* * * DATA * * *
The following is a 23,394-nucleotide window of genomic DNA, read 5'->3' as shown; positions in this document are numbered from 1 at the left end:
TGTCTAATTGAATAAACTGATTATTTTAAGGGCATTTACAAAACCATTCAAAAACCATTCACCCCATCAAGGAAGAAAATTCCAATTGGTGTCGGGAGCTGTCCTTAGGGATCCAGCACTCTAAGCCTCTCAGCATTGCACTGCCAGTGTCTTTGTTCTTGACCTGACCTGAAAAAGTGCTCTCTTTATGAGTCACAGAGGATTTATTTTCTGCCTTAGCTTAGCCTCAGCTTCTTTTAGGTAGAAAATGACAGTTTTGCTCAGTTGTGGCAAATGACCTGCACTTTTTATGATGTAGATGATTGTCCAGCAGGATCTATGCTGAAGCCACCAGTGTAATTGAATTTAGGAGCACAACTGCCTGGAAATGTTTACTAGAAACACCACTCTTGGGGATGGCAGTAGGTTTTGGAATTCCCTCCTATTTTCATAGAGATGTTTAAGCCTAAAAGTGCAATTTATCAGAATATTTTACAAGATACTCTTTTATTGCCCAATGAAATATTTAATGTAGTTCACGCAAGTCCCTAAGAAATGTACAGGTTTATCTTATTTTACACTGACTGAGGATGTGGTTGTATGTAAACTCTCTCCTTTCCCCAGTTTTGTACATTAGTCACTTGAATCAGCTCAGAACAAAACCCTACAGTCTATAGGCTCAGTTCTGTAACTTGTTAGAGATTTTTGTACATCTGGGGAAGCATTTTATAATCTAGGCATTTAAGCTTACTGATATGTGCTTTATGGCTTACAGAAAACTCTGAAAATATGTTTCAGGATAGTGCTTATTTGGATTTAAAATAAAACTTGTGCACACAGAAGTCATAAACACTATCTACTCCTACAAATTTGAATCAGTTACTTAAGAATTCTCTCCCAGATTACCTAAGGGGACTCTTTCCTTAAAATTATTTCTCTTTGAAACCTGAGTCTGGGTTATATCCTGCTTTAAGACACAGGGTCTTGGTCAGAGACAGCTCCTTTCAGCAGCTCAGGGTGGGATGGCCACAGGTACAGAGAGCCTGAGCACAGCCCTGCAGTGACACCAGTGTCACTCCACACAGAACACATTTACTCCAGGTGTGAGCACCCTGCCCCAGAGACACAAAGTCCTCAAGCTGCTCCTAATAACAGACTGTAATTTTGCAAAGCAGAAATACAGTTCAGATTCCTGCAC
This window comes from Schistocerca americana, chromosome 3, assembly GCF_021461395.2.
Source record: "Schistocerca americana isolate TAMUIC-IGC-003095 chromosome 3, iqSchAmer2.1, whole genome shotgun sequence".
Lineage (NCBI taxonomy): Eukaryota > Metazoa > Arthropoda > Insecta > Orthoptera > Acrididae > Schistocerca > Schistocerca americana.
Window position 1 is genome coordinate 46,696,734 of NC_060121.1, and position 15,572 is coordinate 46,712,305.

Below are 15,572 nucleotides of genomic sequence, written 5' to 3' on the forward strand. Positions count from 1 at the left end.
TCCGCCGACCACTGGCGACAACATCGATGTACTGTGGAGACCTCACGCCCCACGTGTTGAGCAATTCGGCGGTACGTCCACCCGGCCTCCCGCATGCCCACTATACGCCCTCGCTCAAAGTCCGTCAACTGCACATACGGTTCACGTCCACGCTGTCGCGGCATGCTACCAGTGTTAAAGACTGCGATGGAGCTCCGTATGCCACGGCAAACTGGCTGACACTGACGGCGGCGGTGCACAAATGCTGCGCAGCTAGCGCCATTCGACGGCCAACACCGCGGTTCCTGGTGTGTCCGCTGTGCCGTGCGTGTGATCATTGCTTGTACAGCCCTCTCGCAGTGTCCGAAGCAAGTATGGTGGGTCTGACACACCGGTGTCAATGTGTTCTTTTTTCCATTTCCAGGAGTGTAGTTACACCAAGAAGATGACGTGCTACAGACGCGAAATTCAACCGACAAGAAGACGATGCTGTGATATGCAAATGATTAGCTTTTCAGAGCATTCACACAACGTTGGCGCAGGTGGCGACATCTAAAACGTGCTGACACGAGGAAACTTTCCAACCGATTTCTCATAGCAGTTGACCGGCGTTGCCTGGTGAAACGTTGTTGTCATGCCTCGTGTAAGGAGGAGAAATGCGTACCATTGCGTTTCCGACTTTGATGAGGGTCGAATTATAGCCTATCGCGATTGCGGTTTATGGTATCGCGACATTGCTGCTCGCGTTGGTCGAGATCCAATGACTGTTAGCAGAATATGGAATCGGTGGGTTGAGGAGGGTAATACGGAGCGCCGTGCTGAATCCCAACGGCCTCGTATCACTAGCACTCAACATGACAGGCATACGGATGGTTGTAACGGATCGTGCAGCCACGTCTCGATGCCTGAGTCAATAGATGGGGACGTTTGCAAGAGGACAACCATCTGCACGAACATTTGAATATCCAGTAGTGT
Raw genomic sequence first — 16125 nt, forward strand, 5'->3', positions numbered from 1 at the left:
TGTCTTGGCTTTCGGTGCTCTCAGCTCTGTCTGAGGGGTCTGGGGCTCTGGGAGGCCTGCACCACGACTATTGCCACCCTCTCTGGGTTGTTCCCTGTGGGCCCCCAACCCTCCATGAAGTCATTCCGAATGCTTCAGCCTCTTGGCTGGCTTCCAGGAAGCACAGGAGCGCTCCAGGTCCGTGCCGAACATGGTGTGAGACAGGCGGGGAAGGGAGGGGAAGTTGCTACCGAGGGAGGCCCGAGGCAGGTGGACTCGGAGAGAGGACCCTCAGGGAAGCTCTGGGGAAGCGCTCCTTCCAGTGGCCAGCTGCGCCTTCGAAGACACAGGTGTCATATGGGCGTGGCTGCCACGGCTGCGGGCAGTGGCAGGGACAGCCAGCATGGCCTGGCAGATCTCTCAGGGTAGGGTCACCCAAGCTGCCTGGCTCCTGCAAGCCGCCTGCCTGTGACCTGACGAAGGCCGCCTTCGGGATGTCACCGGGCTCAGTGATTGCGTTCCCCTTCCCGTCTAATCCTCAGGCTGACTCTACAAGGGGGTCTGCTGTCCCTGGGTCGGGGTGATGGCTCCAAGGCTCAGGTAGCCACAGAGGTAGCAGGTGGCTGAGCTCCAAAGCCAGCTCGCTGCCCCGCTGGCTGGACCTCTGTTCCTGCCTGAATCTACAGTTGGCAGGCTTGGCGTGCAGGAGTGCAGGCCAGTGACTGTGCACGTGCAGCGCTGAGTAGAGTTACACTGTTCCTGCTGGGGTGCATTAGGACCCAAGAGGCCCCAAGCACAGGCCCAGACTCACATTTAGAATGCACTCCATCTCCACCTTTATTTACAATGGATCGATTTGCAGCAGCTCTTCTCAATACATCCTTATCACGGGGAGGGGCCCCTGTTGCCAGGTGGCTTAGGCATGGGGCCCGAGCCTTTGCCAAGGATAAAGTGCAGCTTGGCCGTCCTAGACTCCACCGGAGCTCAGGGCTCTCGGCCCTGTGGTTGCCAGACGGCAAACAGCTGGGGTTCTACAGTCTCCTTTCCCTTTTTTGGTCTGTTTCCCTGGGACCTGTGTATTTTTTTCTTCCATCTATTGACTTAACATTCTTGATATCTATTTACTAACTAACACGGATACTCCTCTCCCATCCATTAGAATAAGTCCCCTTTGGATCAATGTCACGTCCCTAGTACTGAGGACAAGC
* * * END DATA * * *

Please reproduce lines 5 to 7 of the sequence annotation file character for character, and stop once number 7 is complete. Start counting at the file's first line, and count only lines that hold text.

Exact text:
Lineage (NCBI taxonomy): Eukaryota > Metazoa > Arthropoda > Insecta > Orthoptera > Acrididae > Schistocerca > Schistocerca americana.
Window position 1 is genome coordinate 46,696,734 of NC_060121.1, and position 15,572 is coordinate 46,712,305.

Below are 15,572 nucleotides of genomic sequence, written 5' to 3' on the forward strand. Positions count from 1 at the left end.